Building the Bionic Man: A Look at OSI




Spycraft is of course a dangerous profession. Agents of communism and world domination have prowled the globe, and the United States rose to the threat by investing resources into some pretty cutting edge technology to defend her interests. From cellular phones hidden in shoes decades before the first such phones ever hit the commercial market, to cones of silence, to nuclear-powered cyborgs, America’s spies have been equipped with the best the nation has to offer.

The origins of the Office of Scientific Intelligence (OSI) are murky, but the organization started sometime prior to 1973 as the Office of Strategic Operations (OSO). Keep in mind that at the time there were three other key spy agencies, the Central Intelligence Agency (CIA), the National Security Agency (NSA), and CONTROL (the counterspy agency organized in the early 20th Century to counter the international organization of evil, KAOS). While the need for a new spy agency isn’t clear, it seems likely that OSO/OSI’s focus was on advanced technology. The Director in the early 1970s, Oliver Spencer, is believed to have championed the “cyborg” program, securing a veritable blank check for the clandestine development and deployment of a part man, part machine agent. Quite Machiavellian in nature, driven by a realpolitik worldview that divorced morals from military policy, Spencer would eventually be “retired” as the OSO reorganized into the OSI.*

As is often the case with intelligence agencies, the OSO and OSI walked a fine moral line helping defend American interests. For instance, despite having access to highly advanced technology, the OSI still allowed Steve Austin to temporarily sport a swarthy “porn-stache” at one point. Oh, and also Director Spencer set up Austin on a suicide mission just to see if he’d die or not.Clearly, rules were meant for other agencies, and not for this secretive organization.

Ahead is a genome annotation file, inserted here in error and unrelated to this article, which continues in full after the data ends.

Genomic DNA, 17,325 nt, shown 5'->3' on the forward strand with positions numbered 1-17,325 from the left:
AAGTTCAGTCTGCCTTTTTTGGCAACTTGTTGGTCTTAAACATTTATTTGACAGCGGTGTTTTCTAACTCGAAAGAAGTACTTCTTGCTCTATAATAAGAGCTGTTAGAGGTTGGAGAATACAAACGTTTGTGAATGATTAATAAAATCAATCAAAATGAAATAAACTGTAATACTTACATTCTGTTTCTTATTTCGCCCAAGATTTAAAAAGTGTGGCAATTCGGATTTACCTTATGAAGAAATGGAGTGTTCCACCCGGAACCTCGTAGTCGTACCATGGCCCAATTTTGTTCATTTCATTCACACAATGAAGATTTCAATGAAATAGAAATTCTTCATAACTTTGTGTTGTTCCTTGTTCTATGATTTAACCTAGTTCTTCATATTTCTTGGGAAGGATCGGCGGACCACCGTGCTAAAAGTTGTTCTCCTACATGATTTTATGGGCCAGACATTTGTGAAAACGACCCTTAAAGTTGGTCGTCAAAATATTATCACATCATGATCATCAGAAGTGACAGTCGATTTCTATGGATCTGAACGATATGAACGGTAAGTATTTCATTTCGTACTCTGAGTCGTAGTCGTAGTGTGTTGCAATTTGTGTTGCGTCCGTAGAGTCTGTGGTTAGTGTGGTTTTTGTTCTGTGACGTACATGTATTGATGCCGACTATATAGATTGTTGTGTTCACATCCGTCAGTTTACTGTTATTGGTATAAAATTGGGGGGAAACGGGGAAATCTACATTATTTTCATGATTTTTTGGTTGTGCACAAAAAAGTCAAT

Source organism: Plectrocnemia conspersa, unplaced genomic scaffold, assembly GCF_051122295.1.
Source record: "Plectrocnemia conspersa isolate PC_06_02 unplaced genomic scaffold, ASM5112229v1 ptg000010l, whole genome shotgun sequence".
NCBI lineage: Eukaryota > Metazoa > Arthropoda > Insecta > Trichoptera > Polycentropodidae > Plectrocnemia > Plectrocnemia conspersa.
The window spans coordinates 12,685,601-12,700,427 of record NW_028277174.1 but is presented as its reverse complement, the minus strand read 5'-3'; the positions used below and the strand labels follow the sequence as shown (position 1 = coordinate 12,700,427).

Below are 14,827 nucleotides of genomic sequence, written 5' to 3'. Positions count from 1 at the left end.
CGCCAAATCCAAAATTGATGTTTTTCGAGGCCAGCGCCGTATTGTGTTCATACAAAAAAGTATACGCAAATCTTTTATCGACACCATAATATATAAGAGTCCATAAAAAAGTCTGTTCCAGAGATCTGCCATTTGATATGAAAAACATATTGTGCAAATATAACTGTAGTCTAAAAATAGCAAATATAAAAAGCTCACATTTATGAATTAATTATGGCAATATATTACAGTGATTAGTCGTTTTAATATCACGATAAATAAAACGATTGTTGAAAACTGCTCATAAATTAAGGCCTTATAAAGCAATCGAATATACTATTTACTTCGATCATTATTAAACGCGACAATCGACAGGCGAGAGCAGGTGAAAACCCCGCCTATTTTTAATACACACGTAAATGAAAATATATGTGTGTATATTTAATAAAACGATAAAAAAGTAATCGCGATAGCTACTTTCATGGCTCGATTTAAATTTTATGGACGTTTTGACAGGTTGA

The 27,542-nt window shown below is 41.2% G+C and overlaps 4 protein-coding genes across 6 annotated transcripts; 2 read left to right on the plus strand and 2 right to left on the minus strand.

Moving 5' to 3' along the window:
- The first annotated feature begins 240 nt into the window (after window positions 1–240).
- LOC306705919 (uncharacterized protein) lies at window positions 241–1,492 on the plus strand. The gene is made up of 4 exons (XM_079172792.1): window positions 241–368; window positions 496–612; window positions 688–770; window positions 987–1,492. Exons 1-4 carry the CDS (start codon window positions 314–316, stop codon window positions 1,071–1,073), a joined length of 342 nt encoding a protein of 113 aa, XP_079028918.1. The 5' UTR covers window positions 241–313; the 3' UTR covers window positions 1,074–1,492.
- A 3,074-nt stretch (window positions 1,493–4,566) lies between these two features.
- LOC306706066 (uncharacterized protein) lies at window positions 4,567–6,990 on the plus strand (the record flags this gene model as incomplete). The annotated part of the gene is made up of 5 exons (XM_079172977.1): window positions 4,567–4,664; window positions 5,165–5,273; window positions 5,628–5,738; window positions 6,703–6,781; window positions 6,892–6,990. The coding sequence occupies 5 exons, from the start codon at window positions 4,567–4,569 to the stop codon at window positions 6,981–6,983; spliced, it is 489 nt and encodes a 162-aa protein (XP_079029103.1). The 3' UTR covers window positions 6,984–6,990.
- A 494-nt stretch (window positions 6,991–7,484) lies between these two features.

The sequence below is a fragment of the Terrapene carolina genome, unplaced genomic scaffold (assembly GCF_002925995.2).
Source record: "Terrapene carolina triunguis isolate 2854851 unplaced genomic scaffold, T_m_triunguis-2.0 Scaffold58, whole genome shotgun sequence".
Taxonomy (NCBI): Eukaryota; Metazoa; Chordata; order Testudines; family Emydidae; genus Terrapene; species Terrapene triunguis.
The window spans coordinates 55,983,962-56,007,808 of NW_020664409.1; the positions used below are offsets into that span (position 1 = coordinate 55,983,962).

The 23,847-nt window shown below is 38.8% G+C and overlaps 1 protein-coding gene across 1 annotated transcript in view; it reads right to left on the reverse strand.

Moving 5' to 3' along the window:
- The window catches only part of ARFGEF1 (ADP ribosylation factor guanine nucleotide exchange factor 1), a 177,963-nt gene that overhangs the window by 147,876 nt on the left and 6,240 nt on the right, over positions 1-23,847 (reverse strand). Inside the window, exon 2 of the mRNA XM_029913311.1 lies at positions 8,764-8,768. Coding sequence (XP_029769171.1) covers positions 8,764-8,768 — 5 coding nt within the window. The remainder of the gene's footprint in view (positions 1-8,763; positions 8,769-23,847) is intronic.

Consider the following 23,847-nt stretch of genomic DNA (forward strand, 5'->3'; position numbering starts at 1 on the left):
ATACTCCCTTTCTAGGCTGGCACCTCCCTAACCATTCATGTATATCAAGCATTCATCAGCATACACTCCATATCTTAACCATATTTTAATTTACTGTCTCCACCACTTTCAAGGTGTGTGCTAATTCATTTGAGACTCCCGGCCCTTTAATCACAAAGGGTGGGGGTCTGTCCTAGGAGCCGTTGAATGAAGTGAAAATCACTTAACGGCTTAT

Once Oliver was “retired,” the OSO evidently reorganized into the OSI and was placed under the leadership of Oscar Goldman. Goldman demonstrated the same kind of “realpolitik” zeal as his predecessor, wielding his “bionic man” as an instrument for national security in the midst of the Cold War, except he did it with far groovier sideburns. Although Goldman would soften in his relationship with his bionic asset, under his leadership the cyborg program grew to include an as yet unknown number of agents (Damper Three is continuing this portion of the investigation).

The organization was full of talent, from the chief science and medical officer, Doctor Rudy Wells (who was able to set aside any moral issues with fusing man to machine in the service of legally questionable espionage), to Peggy Callahan, who helped Oscar Goldman manage the day-to-day operations of the OSI. Together these people worked directly with military assets to preserve national security. But we here at Damper Three ask, “at what cost?”

Did you say “six million dollars?” Seriously? Did you not read the first article? Go back and do that. Apology accepted.

Next week: of death probes and bionic dogs. 


*Following his ouster from government operations, Spencer all but vanished, as D3 was unable to verify his post-intelligence operations life. However, there are outlandish rumors of him working as a reporter investigating the supernatural, as well as an even more unlikely retirement into the suburbs of small town Indiana.

 

Comments

Popular posts from this blog

One TV Theme To Rule Them All

Vigilante mercenaries still on the loose